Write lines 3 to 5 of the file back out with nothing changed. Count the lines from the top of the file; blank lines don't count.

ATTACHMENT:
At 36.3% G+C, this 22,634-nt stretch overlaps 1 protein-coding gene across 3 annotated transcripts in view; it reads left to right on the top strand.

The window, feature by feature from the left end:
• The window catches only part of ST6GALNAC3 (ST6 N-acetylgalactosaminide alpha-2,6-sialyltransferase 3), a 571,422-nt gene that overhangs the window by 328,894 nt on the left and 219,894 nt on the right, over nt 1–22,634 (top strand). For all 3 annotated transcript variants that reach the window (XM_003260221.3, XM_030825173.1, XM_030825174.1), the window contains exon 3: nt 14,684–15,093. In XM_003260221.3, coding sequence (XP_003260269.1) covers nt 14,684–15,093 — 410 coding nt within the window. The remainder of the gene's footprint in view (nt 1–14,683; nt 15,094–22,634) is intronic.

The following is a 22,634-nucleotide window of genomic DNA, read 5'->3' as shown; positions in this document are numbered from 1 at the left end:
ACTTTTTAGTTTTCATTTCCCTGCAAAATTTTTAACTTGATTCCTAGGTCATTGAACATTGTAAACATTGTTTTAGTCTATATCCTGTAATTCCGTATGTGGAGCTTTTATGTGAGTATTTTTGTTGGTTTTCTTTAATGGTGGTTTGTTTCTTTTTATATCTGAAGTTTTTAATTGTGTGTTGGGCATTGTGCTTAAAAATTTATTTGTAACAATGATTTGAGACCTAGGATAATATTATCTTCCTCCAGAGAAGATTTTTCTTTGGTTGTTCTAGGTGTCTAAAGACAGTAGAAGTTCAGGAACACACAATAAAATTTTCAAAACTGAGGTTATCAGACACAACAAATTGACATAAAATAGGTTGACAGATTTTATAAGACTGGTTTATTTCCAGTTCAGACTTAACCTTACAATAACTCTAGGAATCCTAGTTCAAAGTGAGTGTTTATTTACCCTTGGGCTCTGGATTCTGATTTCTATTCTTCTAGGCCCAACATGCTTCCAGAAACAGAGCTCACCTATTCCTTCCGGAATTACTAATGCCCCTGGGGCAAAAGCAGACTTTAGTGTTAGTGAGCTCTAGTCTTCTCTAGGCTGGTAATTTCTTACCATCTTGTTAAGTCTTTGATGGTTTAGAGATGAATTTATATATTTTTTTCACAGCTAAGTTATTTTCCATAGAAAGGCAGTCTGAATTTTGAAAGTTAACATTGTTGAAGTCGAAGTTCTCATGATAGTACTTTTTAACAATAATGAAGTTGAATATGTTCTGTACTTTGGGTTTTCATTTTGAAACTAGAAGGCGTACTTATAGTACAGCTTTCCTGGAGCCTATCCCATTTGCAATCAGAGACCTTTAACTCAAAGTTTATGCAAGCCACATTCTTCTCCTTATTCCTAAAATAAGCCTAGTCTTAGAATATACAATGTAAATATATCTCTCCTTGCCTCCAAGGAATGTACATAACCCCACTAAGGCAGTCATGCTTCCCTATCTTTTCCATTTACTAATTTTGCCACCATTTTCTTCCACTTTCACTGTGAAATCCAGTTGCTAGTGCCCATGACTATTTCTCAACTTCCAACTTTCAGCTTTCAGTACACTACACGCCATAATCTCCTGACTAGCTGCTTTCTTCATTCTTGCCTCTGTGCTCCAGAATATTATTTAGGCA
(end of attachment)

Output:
• The window catches only part of ST6GALNAC3 (ST6 N-acetylgalactosaminide alpha-2,6-sialyltransferase 3), a 571,422-nt gene that overhangs the window by 328,894 nt on the left and 219,894 nt on the right, over nt 1–22,634 (top strand). For all 3 annotated transcript variants that reach the window (XM_003260221.3, XM_030825173.1, XM_030825174.1), the window contains exon 3: nt 14,684–15,093. In XM_003260221.3, coding sequence (XP_003260269.1) covers nt 14,684–15,093 — 410 coding nt within the window. The remainder of the gene's footprint in view (nt 1–14,683; nt 15,094–22,634) is intronic.

The following is a 22,634-nucleotide window of genomic DNA, read 5'->3' as shown; positions in this document are numbered from 1 at the left end:
ACTTTTTAGTTTTCATTTCCCTGCAAAATTTTTAACTTGATTCCTAGGTCATTGAACATTGTAAACATTGTTTTAGTCTATATCCTGTAATTCCGTATGTGGAGCTTTTATGTGAGTATTTTTGTTGGTTTTCTTTAATGGTGGTTTGTTTCTTTTTATATCTGAAGTTTTTAATTGTGTGTTGGGCATTGTGCTTAAAAATTTATTTGTAACAATGATTTGAGACCTAGGATAATATTATCTTCCTCCAGAGAAGATTTTTCTTTGGTTGTTCTAGGTGTCTAAAGACAGTAGAAGTTCAGGAACACACAATAAAATTTTCAAAACTGAGGTTATCAGACACAACAAATTGACATAAAATAGGTTGACAGATTTTATAAGACTGGTTTATTTCCAGTTCAGACTTAACCTTACAATAACTCTAGGAATCCTAGTTCAAAGTGAGTGTTTATTTACCCTTGGGCTCTGGATTCTGATTTCTATTCTTCTAGGCCCAACATGCTTCCAGAAACAGAGCTCACCTATTCCTTCCGGAATTACTAATGCCCCTGGGGCAAAAGCAGACTTTAGTGTTAGTGAGCTCTAGTCTTCTCTAGGCTGGTAATTTCTTACCATCTTGTTAAGTCTTTGATGGTTTAGAGATGAATTTATATATTTTTTTCACAGCTAAGTTATTTTCCATAGAAAGGCAGTCTGAATTTTGAAAGTTAACATTGTTGAAGTCGAAGTTCTCATGATAGTACTTTTTAACAATAATGAAGTTGAATATGTTCTGTACTTTGGGTTTTCATTTTGAAACTAGAAGGCGTACTTATAGTACAGCTTTCCTGGAGCCTATCCCATTTGCAATCAGAGACCTTTAACTCAAAGTTTATGCAAGCCACATTCTTCTCCTTATTCCTAAAATAAGCCTAGTCTTAGAATATACAATGTAAATATATCTCTCCTTGCCTCCAAGGAATGTACATAACCCCACTAAGGCAGTCATGCTTCCCTATCTTTTCCATTTACTAATTTTGCCACCATTTTCTTCCACTTTCACTGTGAAATCCAGTTGCTAGTGCCCATGACTATTTCTCAACTTCCAACTTTCAGCTTTCAGTACACTACACGCCATAATCTCCTGACTAGCTGCTTTCTTCATTCTTGCCTCTGTGCTCCAGAATATTATTTAGGCA